Harvard | Mr. Athlete Turned MBB Consultant
GMAT 720, GPA 3.4
Columbia | Mr. Old Indian Engineer
GRE 333, GPA 67%
Ross | Mr. Civil Rights Lawyer
GMAT 710, GPA 3.62
Stanford GSB | Mr. Co-Founder & Analytics Manager
GMAT 750, GPA 7.4 out of 10.0 - 4th in Class
Cornell Johnson | Ms. Environmental Sustainability
GMAT N/A, GPA 7.08
Chicago Booth | Ms. CS Engineer To Consultant
GMAT 720, GPA 3.31
Chicago Booth | Mr. Private Equity To Ed-Tech
GRE 326, GPA 3.4
Cornell Johnson | Mr. Trucking
GMAT 640, GPA 3.82
Ross | Mr. Low GRE Not-For-Profit
GRE 316, GPA 74.04% First Division (No GPA)
Harvard | Mr. Marine Pilot
GMAT 750, GPA 3.98
Harvard | Mr. Climate
GMAT 720, GPA 3.4
Stanford GSB | Mr. Seeking Fellow Program
GMAT 760, GPA 3
Harvard | Mr. Army Intelligence Officer
GRE 334, GPA 3.97
Harvard | Ms. Data Analyst In Logistics
GRE 325, GPA 4
McCombs School of Business | Mr. Comeback Story
GRE 313, GPA 2.9
Cornell Johnson | Ms. Green Financing
GRE 325, GPA 3.82
Harvard | Mr. Gay Singaporean Strategy Consultant
GMAT 730, GPA 3.3
Berkeley Haas | Mr. Bangladeshi Data Scientist
GMAT 760, GPA 3.33
Ross | Ms. Packaging Manager
GMAT 730, GPA 3.47
Columbia | Mr. MD/MBA
GMAT 670, GPA 3.77
MIT Sloan | Mr. Marine Combat Arms Officer
GMAT 710, GPA 3.3
Ross | Mr. Automotive Compliance Professional
GMAT 710, GPA 3.7
Darden | Mr. MBB Aspirant/Tech
GMAT 700, GPA 3.16
Kellogg | Mr. PM To Tech Co.
GMAT 720, GPA 3.2
Duke Fuqua | Mr. Chess Professional
GRE 317, GPA 8.7
Stanford GSB | Mr. Deferred Asian Entrepreneur
GMAT 720, GPA 3.4
Yale | Mr. IB To Strategy
GRE 321, GPA 3.6

These HBS 1st-Years Made MBA Loan Collective Bargaining A Reality

Two of every five Berkeley Haas students used LeverEdge to get better student loan rates last fall. Courtesy LeverEdge


At the elite schools where LeverEdge found its customers, that base represented no small percentage of the total MBA population. In fact, two of every five students at Berkeley Haas used the company to find better rates for their loans, while 29% of Stanford students did so (see above).

How much did the average student save by going to LeverEdge? From a survey of its members, the company found that the average best private loan offer was 6.5% fixed for a 10 -year term. That would total $36,258 in interest over 10 years. But after negotiation, the rate for “the vast majority” was 5.25% for the same 10-year fixed rate. That totals $28,750 in total interest, which translates to a net savings of $7,508.

The savings were even better compared to the federal student loan program, Abkarians says. In that comparison the average student saved more than $8,000. (See below.)

“The most competitive rate we found generally for most people was around 6%, and it came along with a 2% origination fee, essentially a little higher than 6%,” Agarwal says. “I think what was happening in the market was, the federal rates were around 6.6% for the first $20,000 and the private market essentially said, ‘Oh, as long as we beat the federal rate by a little bit, we can attract customers.’ When we stepped in, the game changed, because no longer were they just competing against the federal rate, they were now competing against each other. I really felt they had to offer more attractive interest rates.”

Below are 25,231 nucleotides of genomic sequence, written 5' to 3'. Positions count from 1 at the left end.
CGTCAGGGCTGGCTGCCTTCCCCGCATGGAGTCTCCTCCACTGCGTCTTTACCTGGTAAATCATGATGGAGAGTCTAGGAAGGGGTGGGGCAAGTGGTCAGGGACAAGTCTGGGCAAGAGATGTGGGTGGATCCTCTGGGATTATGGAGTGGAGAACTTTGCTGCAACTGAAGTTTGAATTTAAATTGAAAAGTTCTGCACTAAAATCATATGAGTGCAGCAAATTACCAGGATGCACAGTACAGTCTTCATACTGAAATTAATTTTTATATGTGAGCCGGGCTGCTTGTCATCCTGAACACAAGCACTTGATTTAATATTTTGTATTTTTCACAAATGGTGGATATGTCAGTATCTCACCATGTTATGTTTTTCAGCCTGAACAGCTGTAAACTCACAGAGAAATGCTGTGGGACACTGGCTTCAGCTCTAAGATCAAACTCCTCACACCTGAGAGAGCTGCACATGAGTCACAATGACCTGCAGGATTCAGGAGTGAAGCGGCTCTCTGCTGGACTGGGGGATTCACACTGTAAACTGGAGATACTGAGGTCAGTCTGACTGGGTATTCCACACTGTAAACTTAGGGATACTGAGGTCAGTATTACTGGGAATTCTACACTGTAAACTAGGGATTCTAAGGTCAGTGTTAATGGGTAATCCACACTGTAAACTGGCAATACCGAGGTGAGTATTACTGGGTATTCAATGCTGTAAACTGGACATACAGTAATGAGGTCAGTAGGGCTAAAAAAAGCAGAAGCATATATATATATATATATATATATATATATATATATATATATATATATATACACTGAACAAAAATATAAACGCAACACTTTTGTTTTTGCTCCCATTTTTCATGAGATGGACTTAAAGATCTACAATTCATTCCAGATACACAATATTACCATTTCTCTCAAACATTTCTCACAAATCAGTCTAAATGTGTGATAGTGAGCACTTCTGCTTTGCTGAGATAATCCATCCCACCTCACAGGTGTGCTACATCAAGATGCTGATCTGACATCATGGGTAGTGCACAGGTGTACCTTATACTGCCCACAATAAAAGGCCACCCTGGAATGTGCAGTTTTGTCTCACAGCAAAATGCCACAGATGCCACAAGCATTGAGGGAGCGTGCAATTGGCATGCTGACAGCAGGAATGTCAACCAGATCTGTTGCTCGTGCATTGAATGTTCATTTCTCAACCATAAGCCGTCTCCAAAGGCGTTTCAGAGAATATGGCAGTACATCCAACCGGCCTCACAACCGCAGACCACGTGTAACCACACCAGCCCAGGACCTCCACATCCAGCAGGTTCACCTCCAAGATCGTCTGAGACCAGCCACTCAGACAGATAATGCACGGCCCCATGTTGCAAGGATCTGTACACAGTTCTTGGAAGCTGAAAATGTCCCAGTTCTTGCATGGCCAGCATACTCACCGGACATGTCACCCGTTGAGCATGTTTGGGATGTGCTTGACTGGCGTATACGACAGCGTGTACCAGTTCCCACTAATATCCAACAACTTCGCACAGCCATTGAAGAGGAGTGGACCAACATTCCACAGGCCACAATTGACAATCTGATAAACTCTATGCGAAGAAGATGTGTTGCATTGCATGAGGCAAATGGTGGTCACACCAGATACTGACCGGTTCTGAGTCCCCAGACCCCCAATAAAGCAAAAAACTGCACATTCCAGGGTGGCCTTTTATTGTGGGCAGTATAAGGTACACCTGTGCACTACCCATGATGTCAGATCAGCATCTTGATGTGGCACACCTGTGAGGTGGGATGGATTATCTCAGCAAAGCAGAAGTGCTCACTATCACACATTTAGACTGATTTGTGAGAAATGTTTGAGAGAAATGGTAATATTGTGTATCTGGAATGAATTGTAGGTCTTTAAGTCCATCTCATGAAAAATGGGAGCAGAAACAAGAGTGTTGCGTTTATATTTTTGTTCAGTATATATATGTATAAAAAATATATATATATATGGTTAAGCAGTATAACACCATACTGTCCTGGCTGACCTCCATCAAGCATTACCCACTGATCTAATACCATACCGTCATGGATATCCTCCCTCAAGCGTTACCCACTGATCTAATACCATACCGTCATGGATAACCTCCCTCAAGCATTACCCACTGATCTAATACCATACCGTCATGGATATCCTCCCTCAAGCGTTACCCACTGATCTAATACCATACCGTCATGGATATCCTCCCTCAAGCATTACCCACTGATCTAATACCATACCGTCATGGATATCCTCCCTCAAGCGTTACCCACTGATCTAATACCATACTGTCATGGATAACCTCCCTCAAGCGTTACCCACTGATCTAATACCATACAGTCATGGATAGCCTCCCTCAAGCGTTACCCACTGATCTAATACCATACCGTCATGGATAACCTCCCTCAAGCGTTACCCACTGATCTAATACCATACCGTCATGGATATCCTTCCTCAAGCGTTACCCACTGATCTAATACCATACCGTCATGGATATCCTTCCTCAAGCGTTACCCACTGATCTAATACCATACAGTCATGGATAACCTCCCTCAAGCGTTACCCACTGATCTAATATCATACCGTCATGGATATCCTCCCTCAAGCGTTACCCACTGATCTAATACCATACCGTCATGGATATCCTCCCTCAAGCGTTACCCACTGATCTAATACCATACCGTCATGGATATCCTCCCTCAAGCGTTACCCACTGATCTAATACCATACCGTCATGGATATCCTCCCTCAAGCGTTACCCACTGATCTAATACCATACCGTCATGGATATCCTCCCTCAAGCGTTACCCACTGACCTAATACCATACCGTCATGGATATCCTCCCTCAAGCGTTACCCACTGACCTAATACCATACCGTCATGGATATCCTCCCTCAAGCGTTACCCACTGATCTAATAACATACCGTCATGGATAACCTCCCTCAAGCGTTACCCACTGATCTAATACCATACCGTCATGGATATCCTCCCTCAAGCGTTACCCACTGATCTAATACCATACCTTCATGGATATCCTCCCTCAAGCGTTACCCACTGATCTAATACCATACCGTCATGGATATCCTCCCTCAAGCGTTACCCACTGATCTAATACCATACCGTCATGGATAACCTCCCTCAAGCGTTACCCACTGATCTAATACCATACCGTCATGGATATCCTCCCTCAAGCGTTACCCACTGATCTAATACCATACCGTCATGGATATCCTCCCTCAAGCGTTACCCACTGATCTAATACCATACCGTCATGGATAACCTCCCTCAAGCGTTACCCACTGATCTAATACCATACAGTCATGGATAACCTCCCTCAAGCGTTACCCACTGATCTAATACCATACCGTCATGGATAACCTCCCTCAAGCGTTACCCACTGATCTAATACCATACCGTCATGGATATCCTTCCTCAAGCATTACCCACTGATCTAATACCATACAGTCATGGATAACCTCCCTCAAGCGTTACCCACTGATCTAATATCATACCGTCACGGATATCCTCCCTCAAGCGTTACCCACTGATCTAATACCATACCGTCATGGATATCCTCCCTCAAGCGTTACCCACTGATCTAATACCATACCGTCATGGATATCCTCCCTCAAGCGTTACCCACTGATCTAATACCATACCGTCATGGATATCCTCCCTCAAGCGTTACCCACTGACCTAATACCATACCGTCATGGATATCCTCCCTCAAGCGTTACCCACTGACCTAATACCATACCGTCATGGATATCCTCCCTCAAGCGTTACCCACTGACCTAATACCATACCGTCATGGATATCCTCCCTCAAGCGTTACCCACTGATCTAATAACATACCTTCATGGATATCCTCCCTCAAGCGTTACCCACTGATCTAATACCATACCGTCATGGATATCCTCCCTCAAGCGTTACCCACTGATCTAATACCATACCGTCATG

So how does LeverEdge make money? They are paid a referral fee per loan by the bank who wins the competitive bidding process.

“Two important things to note,” Abkarians says. “We do not, and never will, directly charge students to participate. And if a student indicates interest in joining the negotiation group, there is no obligation for them to take the loan we negotiate.”


What’s next for LeverEdge? Expansion and growth, Agarwal and Abkarians say.

“We lowered interest rates for almost everyone in the group and are now expanding the initiative across all MBA, JD, and MD programs,” Abkarians says. How successful they are will depend in part on how much bandwidth they have as they finish their first year at HBS.

“We’re trying to run this ourselves for this round and see how far we can get. We want to avoid having to raise much money and hire people, and then if we can make money off of the next round then use that money to hire people in the scheme of things,” Abkarians says.

They’ve gotten and will continue to get, help from several campus resources, among them both the Harvard Innovation Labs Venture Incubation Program and the Harvard Business School Rock Incubator Program. They credit adviser Peter Gladstone, assistant director of consumer goods and services for the Harvard Innovation Labs, for serving as a helpful “sounding board.”

“It’s often good to chat with him about things like, ‘Oh is data riding a good thing? And actually how do you go about using some of that?’ It is helpful to be surrounded by people who are also making a similar risk while they’re here,” Agarwal says.

“Harvard Innovation Labs has been tremendously helpful in providing a place to work,” Abkarians adds. “The community of entrepreneurs across all the Harvard programs would be there every day and support each other being exposed to vast resources. The Harvard Rock Center for Entrepreneurship on the business school campus has also been incredibly helpful and provided a fellowship to work on our startup throughout the summer, which we have a class for and are going to do this summer.

“A third resource that not everybody talks explicitly about are the professors themselves and the students themselves. Whenever we have a question about what we should be doing or a problem in the direction we’re heading, our experience is that professors — whether they are your professors or somebody else at the school that has experience in it — are exceedingly helpful. They go out of their way to get you in touch with somebody who is an expert in that category.”


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